At the 2018 MLB All-Star Break, local TV ratings are flat from last year, averaging a 2.98 local rating. This actually isn’t the worst thing in the world, given that three of the top five highest-locally rated teams in baseball (Cardinals, Indians, Royals) have seen their ratings drop.

The Cardinals remain MLB’s highest-rated team despite scuffling to third place in the NL Central and firing manager Mike Matheny heading into the All-Star Break. St. Louis is averaging a 6.76 rating on Fox Sports Midwest, and is closely followed by the Cleveland Indians, who have a 6.29 average rating on SportsTime Ohio. The Boston Red Sox, who have baseball’s best record at an incredible 68-30, are up 19% to a 6.19 rating on NESN.

The Brewers have the fourth-best local ratings in baseball, averaging a 5.14 on Fox Sports Wisconsin, and also have seen their ratings grow by 46%, the third-highest spike in MLB. The Kansas City Royals still have the fifth-best local rating in baseball at 4.68, but that represents a 40% drop from last year. However, it’s a far cry from 2016, when the Royals averaged an incredible 11.70 rating.

Other teams that have seen their ratings increase substantially this year are the Los Angeles Angels (thanks to the Shohei Ohtani effect?), up 74% to a 1.65 on Fox Sports West, the Atlanta Braves (up 50% to a 3.05 on Fox Sports South and Fox Sports Southeast), the defending World Champion Houston Astros ( up 23% to a 3.78 on AT&T SportsNet Houston), and the Chicago Cubs (up 19% to a 4.13 rating on NBC Sports Chicago).

On the other end of the coin, the Oakland A’s and Chicago White Sox remain baseball’s lowest-rated teams. A’s ratings on NBC Sports California are up 12% to a 0.67 rating this season, while White Sox ratings are down 1% to a 0.83 on NBC Sports Chicago, possibly representing the absolute low point for that franchise’s ratings. Miami Marlins ratings have fallen 17% to a 1.01 on Fox Sports Florida this year, while the Angels and Dodgers (up 13% on SportsNet LA) have posted nearly identical ratings of 1.65 and 1.66 through the first half.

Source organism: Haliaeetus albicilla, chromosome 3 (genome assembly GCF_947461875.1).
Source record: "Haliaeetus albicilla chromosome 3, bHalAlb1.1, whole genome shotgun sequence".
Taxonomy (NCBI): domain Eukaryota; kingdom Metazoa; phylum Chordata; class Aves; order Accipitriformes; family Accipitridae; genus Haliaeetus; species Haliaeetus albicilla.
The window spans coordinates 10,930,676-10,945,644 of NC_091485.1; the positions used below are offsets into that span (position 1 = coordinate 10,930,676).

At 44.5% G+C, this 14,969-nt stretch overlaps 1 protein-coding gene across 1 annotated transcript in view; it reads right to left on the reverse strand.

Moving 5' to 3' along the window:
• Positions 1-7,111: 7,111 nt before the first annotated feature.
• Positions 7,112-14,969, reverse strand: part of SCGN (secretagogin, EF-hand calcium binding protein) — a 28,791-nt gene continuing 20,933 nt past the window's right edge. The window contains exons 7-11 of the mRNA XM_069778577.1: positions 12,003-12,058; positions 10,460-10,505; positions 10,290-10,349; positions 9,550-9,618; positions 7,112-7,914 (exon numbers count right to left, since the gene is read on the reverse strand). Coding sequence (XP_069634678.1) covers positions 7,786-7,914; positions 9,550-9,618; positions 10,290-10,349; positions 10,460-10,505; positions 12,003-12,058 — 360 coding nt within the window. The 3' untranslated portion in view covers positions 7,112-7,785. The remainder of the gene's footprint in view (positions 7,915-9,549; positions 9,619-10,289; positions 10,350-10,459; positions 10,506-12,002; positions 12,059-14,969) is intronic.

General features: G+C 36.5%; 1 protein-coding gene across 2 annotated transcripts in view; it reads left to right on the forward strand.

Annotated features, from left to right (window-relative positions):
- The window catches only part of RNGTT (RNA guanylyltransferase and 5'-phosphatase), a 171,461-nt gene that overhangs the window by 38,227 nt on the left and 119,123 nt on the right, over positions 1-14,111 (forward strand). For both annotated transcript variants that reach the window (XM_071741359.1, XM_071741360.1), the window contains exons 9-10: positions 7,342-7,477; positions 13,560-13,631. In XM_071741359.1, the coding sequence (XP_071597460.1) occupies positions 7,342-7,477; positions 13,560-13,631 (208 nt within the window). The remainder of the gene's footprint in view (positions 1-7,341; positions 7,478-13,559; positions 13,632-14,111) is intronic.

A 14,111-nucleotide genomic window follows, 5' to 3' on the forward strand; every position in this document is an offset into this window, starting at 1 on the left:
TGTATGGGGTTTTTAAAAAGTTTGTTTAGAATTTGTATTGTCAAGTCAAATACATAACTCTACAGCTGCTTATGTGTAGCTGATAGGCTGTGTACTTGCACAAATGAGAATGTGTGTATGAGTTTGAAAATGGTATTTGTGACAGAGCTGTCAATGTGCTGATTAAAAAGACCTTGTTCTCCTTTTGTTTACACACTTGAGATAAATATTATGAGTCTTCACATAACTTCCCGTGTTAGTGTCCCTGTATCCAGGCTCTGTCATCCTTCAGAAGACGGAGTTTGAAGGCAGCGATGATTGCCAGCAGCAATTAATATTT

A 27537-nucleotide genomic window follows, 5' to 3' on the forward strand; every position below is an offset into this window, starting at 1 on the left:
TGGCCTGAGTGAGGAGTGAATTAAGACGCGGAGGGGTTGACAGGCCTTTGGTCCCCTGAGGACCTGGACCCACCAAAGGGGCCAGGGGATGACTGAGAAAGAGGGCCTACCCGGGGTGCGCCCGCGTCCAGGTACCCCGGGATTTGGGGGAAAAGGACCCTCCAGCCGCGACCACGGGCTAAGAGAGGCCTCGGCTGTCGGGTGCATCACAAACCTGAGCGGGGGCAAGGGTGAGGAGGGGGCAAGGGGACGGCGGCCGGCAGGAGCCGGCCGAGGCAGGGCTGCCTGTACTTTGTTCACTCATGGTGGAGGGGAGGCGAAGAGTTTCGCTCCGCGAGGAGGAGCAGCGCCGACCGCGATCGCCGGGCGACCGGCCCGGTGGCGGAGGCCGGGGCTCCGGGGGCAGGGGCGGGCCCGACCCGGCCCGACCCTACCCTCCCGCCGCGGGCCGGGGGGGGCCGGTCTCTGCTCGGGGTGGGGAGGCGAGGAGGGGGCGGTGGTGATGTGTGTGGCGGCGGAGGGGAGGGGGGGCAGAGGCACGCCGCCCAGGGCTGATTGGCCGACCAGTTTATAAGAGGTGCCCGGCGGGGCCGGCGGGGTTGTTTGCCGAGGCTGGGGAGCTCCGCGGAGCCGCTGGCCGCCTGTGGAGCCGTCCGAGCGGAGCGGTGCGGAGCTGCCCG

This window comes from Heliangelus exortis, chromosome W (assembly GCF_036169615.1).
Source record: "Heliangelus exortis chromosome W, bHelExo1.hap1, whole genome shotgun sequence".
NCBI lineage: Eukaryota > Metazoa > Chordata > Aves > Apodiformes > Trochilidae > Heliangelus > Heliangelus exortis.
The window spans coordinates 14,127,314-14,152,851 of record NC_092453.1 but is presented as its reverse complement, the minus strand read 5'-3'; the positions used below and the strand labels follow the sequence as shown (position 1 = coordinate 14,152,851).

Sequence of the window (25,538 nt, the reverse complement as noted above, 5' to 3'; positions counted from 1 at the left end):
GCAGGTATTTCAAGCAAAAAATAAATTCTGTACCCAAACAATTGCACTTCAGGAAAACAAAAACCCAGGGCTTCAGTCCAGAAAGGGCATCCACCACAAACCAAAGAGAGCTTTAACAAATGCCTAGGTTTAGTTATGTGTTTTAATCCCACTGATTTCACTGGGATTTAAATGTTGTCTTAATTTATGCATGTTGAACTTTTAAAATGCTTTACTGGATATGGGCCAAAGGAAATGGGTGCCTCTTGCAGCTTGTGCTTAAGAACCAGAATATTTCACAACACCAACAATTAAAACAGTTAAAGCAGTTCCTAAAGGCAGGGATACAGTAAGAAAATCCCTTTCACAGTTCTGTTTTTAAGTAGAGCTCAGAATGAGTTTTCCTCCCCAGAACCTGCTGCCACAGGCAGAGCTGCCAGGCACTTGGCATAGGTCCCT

The Baltimore Orioles, in the midst of a potential franchise-worst season, have had the largest ratings decrease in 2018, dropping 50% to a 2.89 after years of being a stalwart in the top five of MLB’s local ratings. The same is true for the Detroit Tigers, a former pillar in the top five that has seen their ratings drop by 44% to a 3.03 this year. The last place Texas Rangers have seen their ratings fall 30% to a 2.00 on Fox Sports Southwest, while a surprising on-field campaign hasn’t helped the Tampa Bay Rays, who have dropped 20% to a 2.32 on Sun Sports.

Overall, as mentioned earlier, the league is averaging a 2.98 local rating flat from last year. 15 teams are up, 14 teams are down, and data for the Blue Jays was not available (but let’s be honest – their ratings have probably also dropped, given the team’s lack of on-field success).

Nationally, the story isn’t so rosy. Sunday Night Baseball on ESPN is down 8% to an average of 1.61 million viewers, but ESPN loves to point out that their schedule is heavily backloaded and they’re expecting stronger second half ratings. Fox’s Saturday primetime broadcasts, which have been cut back in recent years, are up 11% to an average of 2.544 million viewers. FS1’s broadcasts are averaging 420,000 viewers, a 13% drop from 2017.

[Sports Business Daily]

About Joe Lucia

I'm the managing editor of Awful Announcing and the news editor of The Comeback. I also made The Outside Corner a thing for six seasons.